All modern Hard Drives are equipped with a feature known as S.M.A.R.T. technology that provides real-time hard Drive analysis, including the ability to report on developing problems and potential issues.
The big question is: can you read the warnings S.M.A.R.T. technology provides? If you understand what – Reallocated sector count – Value 200, Threshold 140, Raw Value 0, means – you’ll have no need for either of the following free tools. But, if all that’s gobbledygook to you – you’ll find these tools a great addition to your utilities toolbox.
Your Hard Drive is the workhorse of your computer, and either on of these free tools can make it easier than ever, to diagnose what’s really happening inside it’s complex environment.
PassMark Software, whose applications including BurnInTest 6.0 and PerformanceTest 7.0 , we’ve recommended here previously, offers a well laid out, free hard drive application, that’s worth considering.
DiskCheckup, utilizing S.M.A.R.T technology, will allow you to monitor the SMART attributes of your hard drive. Best of all, if the application detects a potential problem, you’ll get advanced warning through either a standard “warning window”, or (now this is cool), an email message.
Bonus: DiskCheckup can track changes to S.M.A.R.T attributes over time, and make a extrapolated ‘prediction’ as to the failure date of the HDD.
Setup, and application configuration are novice user simple, and the GUI presents an uncomplicated environment.
Everything you might want to know about your HDD – including drive geometry, serial number, model number, media rotation rate, and a broad list of supported features. Click on graphic to expand.
The configuration window offers very few, but nevertheless, important choices.
DiskCheckup provides a wealth of information on S.M.A.R.T attributes. Click on graphic to expand.
If you’re not familiar with interpreting the data generated by the application – you can relax. The application includes a well laid out help file.
System requirements: Windows XP, 2003 Server, 2008 Server, Vista and Windows 7.
Download at: PassMark Software
DiskCheckup is free for personal use. Company licenses can be purchased for $15 USD per license.
HD Tune is no slouch when it comes to analyzing S.M.A.R.T. information from your Hard Drive. The gathered information, which includes data on the Hard Drive’s attributes as well as the Hard Drive’s health, is presented in an easy to understand format.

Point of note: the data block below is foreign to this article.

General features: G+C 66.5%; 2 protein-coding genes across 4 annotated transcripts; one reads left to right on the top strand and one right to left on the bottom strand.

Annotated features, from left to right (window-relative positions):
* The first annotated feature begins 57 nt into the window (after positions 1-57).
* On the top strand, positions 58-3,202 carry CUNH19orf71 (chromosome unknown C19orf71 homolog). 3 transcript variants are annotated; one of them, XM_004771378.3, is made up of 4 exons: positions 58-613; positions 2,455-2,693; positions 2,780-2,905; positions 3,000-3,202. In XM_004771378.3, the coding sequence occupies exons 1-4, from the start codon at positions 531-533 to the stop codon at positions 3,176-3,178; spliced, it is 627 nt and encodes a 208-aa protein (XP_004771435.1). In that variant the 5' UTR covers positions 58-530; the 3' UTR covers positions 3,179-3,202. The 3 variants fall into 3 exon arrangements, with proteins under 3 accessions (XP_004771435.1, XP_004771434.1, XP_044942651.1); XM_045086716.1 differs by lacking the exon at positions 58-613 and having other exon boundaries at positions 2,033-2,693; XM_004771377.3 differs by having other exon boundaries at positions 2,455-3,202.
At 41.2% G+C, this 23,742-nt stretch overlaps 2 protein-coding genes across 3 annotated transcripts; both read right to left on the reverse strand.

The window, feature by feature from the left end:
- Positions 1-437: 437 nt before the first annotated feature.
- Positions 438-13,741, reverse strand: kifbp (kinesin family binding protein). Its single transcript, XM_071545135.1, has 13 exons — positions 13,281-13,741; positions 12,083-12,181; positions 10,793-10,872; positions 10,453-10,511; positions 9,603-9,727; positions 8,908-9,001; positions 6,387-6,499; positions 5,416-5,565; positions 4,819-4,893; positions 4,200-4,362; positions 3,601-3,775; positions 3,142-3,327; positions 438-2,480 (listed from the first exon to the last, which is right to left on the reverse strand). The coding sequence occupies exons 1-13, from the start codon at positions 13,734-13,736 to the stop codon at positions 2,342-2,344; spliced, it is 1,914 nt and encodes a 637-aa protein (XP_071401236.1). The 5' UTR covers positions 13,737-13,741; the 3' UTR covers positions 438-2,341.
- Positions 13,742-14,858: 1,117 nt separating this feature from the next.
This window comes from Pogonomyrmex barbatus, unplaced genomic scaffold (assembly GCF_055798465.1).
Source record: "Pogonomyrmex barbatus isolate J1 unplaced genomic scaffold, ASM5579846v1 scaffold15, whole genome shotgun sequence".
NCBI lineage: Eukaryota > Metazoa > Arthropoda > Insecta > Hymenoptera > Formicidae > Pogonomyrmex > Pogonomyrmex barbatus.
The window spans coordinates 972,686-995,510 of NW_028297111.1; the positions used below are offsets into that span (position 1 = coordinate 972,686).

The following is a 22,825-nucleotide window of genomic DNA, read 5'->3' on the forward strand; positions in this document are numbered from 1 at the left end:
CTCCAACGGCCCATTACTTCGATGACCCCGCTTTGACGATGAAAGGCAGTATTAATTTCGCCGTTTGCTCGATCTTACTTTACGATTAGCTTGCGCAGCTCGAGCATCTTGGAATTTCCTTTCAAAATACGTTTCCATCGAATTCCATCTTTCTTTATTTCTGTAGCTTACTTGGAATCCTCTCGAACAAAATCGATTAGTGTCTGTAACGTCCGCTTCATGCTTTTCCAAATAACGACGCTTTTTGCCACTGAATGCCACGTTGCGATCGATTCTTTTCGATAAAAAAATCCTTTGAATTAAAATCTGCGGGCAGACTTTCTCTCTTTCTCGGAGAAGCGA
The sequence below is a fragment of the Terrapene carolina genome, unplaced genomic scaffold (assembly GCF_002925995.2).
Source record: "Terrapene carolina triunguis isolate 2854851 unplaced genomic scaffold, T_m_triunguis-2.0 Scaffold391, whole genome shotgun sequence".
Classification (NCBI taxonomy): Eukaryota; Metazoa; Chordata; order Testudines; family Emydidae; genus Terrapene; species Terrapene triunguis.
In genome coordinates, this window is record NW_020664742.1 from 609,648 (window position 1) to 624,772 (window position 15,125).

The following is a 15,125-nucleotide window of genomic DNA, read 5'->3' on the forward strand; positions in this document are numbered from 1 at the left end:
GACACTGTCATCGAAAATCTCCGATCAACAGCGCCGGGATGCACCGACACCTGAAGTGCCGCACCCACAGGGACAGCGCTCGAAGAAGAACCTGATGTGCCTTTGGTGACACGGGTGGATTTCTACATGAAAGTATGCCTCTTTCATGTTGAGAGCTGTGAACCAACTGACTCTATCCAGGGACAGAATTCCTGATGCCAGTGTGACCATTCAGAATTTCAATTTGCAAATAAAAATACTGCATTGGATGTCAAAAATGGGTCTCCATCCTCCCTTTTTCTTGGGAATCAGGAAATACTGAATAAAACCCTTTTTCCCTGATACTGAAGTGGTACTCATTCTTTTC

HD Tune’s additional functionality includes the ability to scan for errors, and a Benchmarking utility which you can use to give your Hard Drive a workout, and then analyze the results.
Drive information screen. Click on graphic to expand.
The HD Tune Health screen provides a no nonsense assessment of your HD’s S.M.A.R.T attributes. There’s nothing ambiguous here – it’s either OK, or not. Click on graphic to expand.
If you’ve ever wondered just how well your hard drive performs, then you’ll appreciate the Benchmark test included in HD Tune. Here’s an example of a test I ran for this review. Click on graphic to expand.
Checking your HD for errors is quick and painless. Click on graphic to expand.
The available settings are minimal – as they should be. Click on graphic to expand.
System requirements: Windows 2000, XP, Vista, Windows 7.
Download at: HD Tune – (scroll down for the free version).
HD Tune is free for personal use only.
Note: Hard Drive diagnostic software is offered free from all the major Hard Drive manufacturers. Check out their sites.
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8 responses to “Don’t Wait Until Your Hard Drive Goes “Clunk-Clunk” – Check It Out Now With These Two Free Tools”
Got anything for an unresponsive thumb drive? I’ve had a couple of me go out over the years. One before I’d backed it up. There’s data on there I’d like to get, and while I don’t know if I’ll ever be able to get it, I’ve kept the blasted thing anyway. Someday, I figure, when I’ve got tons of money and nothing to do, (right), I’ll pay some digital guru to have a stab at it. But since that’s not likely and it’s probably about as effective as reversing a vasectomy, I should probably just throw them away.
Since you’re a techie, I’m assuming you’ve tested these drives on other machines, and verified that the proper drivers are installed on your primary machine. I don’t know of a way (other than spending lots of bucks), to jump start a dead thumb drive.
Keeping the drives is a good idea though – who knows when cheap technology will become available which will allow data recovery.
I will be downloading and giving HD Tune a once over. It looks pretty promising. Now if it could only make breakfast.
Thanks for the article
I’m working on an application to cook breakfast – almost finished. Problem is; it keeps burning the toast. 🙂
Yes. When it first failed I took it from computer to computer, trying it over and over again in the hopes that its little LED would flicker on and come back to life. “Just one more time!” I would whisper. “C’mon baby, work!” But it never happened, and I grew more and more angry with myself for working off the thing without backing it up. For some reason I had believed that thumb drives would not fail. Foolish mortal!
I still use them, of course, they’re very handy. But now I use them for backup, and the HD for the primary.
Great tools as always, for writerdood he can try this http://pcinspector.de/
Its worked for me in the past, the site is is German but he can probably muddle through it.(I did)
Writerdood will appreciate thae link. That’s very cool!
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